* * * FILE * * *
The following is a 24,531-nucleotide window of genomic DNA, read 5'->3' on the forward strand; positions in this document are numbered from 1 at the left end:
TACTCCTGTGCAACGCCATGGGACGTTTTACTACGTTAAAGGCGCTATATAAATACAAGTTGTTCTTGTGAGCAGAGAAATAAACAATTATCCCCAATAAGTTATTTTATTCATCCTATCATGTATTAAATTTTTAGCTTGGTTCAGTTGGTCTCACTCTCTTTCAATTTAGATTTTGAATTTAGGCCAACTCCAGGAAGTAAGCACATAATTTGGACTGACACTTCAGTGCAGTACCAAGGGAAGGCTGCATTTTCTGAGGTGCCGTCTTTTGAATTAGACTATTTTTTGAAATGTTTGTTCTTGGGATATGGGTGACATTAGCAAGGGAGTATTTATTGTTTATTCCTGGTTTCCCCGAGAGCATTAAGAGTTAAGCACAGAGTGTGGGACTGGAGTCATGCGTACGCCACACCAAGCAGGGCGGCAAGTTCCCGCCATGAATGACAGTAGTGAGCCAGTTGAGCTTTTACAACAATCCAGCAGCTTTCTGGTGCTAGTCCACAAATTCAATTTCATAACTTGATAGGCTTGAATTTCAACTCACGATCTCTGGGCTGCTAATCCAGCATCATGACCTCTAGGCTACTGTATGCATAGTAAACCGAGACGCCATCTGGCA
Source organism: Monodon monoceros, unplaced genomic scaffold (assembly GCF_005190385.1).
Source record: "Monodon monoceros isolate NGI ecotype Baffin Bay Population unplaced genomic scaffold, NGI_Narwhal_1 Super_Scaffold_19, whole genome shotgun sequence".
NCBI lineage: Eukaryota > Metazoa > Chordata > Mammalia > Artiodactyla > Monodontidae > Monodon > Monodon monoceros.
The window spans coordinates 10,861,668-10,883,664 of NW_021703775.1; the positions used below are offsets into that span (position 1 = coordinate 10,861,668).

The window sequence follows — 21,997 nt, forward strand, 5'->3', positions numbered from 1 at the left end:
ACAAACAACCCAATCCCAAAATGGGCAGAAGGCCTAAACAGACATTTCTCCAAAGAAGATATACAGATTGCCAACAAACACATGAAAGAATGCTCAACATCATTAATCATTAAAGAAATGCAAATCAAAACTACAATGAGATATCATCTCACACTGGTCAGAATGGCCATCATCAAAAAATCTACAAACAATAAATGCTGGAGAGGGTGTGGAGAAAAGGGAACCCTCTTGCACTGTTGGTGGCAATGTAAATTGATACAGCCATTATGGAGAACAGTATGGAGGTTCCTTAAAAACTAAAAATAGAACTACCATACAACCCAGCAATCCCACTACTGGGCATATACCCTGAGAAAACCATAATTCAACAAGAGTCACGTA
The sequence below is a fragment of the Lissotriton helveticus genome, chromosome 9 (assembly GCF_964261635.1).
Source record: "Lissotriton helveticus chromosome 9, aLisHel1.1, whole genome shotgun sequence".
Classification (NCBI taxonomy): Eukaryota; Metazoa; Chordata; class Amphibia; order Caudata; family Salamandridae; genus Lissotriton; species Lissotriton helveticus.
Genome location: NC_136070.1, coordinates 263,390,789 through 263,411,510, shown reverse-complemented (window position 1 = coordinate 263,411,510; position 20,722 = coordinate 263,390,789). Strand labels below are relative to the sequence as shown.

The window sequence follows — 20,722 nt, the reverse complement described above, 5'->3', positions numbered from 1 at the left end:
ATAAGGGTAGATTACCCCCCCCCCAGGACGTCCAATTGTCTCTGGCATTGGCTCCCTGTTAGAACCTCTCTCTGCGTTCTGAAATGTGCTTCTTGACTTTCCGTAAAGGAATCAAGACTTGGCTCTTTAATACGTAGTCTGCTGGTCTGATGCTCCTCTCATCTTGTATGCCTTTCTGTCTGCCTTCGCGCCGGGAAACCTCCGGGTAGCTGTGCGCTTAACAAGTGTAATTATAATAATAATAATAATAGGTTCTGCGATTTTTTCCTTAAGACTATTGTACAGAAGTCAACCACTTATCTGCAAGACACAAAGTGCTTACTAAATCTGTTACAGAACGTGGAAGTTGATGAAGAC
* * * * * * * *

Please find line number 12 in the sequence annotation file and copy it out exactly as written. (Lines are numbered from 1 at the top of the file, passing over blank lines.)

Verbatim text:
Genome location: NC_136070.1, coordinates 263,390,789 through 263,411,510, shown reverse-complemented (window position 1 = coordinate 263,411,510; position 20,722 = coordinate 263,390,789). Strand labels below are relative to the sequence as shown.